NEWS: #LetTheMusicPlay campaign to save live music industry launched

NEWS: #LetTheMusicPlay campaign to save live music industry launched

A new campaign called #LetTheMusicPlay has been launched today, calling on the UK government to help safeguard our vital live music industry in these unprecedented times, with venues unable to stage live shows and tours cancelled due to the Covid-19 pandemic. Stars from the UK’s live music sector, alongside thousands of crew and venues, have issued an urgent plea for support from the UK Government during what would have been the UK’s world-famous festival season.

The appeal, made in a letter to the Secretary of State for Digital, Culture, Media and Sport,
Oliver Dowden, is signed by 1,500 artists, many of whom were due to perform at festivals
this summer, including Glastonbury, Leeds, Reading, Kendal Calling, Green Man, Latitude,
All Points East, Parklife, TRNSMT, and hundreds more across the country.

Thousands of other people vital to the success of the industry have also added their names.
The call to government comes as new research commissioned by the industry demonstrates
the vital economic contribution of the live music sector. As well as supporting 210,000 jobs across the country, venues, concerts, festivals and production companies added £4.5bn to the economy in 2019.

But, because they’re unable to operate with any level of social distancing, concerts and
festivals are unlikely to take place again in the UK until 2021 at the earliest. Many hundreds of redundancies have already been made, with the potential for tens of thousands to follow this year.

In the joint letter, the artists say: “UK live music has been one of the UK’s biggest social, cultural, and economic successes of the past decade. But, with no end to social distancing in sight or financial support from government yet agreed, the future for concerts and festivals and the hundreds of thousands of people who work in them looks bleak.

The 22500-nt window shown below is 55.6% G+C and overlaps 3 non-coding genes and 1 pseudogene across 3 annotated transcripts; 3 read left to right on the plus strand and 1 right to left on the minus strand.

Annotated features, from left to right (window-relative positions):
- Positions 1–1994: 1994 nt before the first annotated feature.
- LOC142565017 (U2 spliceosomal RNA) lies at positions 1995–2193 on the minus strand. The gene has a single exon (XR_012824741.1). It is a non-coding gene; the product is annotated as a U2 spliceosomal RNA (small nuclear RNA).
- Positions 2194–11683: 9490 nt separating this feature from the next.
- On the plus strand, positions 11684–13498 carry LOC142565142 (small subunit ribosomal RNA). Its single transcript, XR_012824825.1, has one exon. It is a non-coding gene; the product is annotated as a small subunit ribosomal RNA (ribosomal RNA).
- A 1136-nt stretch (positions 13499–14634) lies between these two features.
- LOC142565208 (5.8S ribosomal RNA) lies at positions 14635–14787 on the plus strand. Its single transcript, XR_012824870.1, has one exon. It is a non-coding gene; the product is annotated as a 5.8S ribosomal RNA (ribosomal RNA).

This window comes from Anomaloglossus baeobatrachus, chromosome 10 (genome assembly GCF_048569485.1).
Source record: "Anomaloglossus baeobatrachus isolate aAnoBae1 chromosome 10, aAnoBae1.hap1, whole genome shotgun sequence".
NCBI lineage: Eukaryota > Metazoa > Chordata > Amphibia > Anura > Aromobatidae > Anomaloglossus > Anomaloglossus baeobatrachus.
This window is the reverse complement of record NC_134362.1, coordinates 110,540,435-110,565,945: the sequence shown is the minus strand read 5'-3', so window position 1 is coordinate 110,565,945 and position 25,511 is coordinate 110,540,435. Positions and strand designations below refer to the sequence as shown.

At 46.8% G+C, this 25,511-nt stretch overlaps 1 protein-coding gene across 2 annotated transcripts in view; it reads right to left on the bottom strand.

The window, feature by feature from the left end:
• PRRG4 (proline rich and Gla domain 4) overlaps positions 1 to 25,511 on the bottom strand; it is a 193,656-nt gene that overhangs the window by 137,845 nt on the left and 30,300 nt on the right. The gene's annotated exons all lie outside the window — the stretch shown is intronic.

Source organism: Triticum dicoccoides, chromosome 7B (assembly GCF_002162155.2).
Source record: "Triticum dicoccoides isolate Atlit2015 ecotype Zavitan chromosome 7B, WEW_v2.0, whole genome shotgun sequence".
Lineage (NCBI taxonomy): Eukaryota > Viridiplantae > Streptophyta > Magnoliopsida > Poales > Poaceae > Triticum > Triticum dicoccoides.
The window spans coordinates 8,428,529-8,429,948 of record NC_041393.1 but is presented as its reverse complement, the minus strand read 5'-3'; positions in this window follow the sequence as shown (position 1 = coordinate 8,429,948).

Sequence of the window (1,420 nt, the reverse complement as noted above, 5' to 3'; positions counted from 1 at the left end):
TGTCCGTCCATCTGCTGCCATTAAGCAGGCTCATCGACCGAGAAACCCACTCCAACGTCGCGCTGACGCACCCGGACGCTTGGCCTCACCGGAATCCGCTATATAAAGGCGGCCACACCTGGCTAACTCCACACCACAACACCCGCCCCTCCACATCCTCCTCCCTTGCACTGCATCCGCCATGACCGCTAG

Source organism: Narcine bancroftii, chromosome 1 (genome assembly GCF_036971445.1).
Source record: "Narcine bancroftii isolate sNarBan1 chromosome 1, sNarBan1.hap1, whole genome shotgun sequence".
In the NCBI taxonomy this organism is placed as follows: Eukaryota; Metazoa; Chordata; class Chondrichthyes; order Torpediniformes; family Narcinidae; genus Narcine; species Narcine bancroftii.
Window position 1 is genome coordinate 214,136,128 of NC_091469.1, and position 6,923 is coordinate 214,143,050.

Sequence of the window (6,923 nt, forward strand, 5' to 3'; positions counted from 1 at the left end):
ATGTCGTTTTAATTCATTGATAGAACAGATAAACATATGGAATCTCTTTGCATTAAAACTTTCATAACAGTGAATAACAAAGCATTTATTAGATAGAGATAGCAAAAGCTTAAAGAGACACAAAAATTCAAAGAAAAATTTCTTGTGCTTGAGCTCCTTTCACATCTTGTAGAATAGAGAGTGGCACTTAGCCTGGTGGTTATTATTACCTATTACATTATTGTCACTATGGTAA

“Until these businesses can operate again, which is likely to be 2021 at the earliest,
government support will be crucial to prevent mass insolvencies and the end of this world-
leading industry.”

To coincide with the letter, hundreds of artists, venues, concerts, festivals, production companies and other people across the industry will today begin posting films and photos of their last live gig under the banner #LetTheMusicPlay. Fans will also be encouraged to post about the last gig they went to, all in a mass show of support for the UK’s world-leading live music industry during its shutdown. Sign the petition and find out more here:

By head of population, the UK is the second biggest live music market in the world. But,
despite the global influence and economic importance of British live music, government
support for the sector continues to lag behind other countries. The German government
recently announced €150m in financial support for live music as part of a €50bn package of

Dua Lipa said: “It’s incredibly important for artists like myself to speak up and support the live music industry in the UK. From the very start playing live concerts up and down the country has been a cornerstone for my own career. I am proud to have had the chance to
play through all the levels … small clubs, then theatres and ballrooms and into arenas, and
of course festivals in between each touring cycle. But the possibility for other emerging
British artists to take the same path is in danger if the industry doesn’t receive much needed government support in the interim period before all the various venues, festivals and
promoters are ready and able to operate independently again.”